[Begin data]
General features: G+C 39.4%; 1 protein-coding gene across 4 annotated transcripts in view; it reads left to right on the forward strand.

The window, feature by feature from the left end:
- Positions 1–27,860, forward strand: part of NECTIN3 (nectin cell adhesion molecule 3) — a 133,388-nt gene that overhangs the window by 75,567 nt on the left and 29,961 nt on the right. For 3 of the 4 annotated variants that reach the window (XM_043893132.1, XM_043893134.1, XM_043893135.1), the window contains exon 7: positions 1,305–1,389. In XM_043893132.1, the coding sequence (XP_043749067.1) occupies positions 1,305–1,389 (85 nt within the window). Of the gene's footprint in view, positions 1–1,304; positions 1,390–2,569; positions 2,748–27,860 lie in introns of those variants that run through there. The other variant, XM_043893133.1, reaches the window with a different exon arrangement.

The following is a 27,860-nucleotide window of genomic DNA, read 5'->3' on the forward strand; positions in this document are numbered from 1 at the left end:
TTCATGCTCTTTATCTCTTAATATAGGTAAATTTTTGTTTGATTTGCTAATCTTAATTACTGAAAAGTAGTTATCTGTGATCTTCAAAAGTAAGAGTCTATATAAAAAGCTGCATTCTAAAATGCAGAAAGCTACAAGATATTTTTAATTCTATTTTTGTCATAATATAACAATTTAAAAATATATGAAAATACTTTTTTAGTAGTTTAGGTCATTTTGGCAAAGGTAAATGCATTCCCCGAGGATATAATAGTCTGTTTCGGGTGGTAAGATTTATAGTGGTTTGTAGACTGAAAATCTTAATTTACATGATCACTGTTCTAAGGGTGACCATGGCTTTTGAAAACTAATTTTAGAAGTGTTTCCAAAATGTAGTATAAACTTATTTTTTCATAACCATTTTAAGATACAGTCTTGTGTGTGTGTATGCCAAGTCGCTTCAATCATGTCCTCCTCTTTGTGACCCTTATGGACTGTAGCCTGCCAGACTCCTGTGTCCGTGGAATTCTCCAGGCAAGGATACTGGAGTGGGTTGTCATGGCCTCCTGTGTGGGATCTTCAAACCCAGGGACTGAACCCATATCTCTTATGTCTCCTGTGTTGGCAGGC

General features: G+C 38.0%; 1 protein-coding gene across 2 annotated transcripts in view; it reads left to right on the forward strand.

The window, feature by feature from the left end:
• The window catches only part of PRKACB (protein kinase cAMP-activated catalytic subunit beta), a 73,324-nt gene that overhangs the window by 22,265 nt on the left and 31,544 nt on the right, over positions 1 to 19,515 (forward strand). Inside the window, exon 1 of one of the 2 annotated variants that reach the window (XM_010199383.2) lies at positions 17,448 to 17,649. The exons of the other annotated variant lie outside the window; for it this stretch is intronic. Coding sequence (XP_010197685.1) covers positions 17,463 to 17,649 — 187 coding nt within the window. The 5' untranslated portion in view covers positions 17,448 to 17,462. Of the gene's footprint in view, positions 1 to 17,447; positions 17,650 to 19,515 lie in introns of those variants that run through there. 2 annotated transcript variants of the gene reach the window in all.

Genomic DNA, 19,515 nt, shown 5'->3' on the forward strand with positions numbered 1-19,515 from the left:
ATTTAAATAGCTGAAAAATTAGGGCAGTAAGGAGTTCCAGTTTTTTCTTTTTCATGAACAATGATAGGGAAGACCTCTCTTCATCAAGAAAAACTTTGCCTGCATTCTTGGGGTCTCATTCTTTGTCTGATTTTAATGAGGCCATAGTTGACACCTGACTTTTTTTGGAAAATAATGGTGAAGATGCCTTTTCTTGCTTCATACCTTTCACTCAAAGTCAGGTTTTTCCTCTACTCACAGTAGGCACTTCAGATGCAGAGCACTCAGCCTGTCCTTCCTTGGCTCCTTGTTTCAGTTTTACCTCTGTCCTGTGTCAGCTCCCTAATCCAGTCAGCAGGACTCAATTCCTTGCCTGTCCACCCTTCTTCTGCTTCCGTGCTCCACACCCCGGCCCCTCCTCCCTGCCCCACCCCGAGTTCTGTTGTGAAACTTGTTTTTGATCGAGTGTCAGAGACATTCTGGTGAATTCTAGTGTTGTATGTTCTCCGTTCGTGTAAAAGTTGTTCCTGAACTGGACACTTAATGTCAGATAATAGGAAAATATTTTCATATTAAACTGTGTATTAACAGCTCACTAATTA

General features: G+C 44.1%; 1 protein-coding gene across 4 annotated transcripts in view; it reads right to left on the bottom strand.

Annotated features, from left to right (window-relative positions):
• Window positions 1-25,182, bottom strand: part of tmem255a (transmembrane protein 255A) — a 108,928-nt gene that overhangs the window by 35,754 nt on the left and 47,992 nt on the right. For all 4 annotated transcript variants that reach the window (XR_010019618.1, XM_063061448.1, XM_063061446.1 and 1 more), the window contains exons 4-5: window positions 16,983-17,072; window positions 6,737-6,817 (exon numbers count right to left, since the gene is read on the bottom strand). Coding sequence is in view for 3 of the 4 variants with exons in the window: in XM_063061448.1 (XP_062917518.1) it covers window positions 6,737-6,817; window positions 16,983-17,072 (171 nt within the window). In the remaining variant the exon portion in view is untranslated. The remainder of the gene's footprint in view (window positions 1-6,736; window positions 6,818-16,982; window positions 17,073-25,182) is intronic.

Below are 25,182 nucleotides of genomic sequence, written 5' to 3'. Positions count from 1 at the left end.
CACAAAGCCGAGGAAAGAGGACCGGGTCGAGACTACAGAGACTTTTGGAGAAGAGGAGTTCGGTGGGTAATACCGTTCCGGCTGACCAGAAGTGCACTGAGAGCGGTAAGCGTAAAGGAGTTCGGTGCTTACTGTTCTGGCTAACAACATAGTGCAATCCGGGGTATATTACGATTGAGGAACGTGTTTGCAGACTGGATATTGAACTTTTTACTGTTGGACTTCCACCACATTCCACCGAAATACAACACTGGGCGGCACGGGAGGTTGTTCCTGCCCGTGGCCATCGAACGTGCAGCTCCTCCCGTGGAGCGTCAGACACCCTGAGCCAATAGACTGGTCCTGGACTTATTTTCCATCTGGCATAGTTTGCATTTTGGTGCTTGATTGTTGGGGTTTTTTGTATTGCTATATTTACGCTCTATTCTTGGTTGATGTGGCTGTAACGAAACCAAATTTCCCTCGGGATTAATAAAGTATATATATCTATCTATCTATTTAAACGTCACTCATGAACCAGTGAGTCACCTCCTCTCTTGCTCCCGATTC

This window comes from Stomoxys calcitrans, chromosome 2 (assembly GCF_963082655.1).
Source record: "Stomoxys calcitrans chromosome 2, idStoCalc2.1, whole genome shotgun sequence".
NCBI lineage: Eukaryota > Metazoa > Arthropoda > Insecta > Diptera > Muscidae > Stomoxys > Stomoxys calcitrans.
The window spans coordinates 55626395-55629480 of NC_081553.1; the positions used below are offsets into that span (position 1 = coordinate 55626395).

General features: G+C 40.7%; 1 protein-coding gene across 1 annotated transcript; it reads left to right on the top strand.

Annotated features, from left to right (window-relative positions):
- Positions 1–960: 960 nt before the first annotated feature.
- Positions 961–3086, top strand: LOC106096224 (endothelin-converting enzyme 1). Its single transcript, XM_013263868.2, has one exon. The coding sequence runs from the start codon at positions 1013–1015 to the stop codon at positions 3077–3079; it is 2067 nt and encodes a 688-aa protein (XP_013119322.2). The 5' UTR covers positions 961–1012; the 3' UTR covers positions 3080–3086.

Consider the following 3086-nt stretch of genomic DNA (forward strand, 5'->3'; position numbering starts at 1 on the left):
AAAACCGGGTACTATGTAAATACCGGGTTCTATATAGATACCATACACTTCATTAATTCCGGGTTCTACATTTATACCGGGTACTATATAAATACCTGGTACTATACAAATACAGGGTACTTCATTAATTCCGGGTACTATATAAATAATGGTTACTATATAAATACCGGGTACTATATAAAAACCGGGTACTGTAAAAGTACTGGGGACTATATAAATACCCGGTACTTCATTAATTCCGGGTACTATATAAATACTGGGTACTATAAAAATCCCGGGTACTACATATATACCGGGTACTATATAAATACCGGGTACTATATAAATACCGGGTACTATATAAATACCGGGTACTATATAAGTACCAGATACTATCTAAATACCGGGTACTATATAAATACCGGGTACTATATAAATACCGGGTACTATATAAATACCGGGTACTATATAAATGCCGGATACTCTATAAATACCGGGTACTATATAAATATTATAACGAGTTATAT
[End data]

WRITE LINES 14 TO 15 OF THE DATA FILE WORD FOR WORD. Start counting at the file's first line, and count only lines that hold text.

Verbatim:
Below are 25,182 nucleotides of genomic sequence, written 5' to 3'. Positions count from 1 at the left end.
CACAAAGCCGAGGAAAGAGGACCGGGTCGAGACTACAGAGACTTTTGGAGAAGAGGAGTTCGGTGGGTAATACCGTTCCGGCTGACCAGAAGTGCACTGAGAGCGGTAAGCGTAAAGGAGTTCGGTGCTTACTGTTCTGGCTAACAACATAGTGCAATCCGGGGTATATTACGATTGAGGAACGTGTTTGCAGACTGGATATTGAACTTTTTACTGTTGGACTTCCACCACATTCCACCGAAATACAACACTGGGCGGCACGGGAGGTTGTTCCTGCCCGTGGCCATCGAACGTGCAGCTCCTCCCGTGGAGCGTCAGACACCCTGAGCCAATAGACTGGTCCTGGACTTATTTTCCATCTGGCATAGTTTGCATTTTGGTGCTTGATTGTTGGGGTTTTTTGTATTGCTATATTTACGCTCTATTCTTGGTTGATGTGGCTGTAACGAAACCAAATTTCCCTCGGGATTAATAAAGTATATATATCTATCTATCTATTTAAACGTCACTCATGAACCAGTGAGTCACCTCCTCTCTTGCTCCCGATTC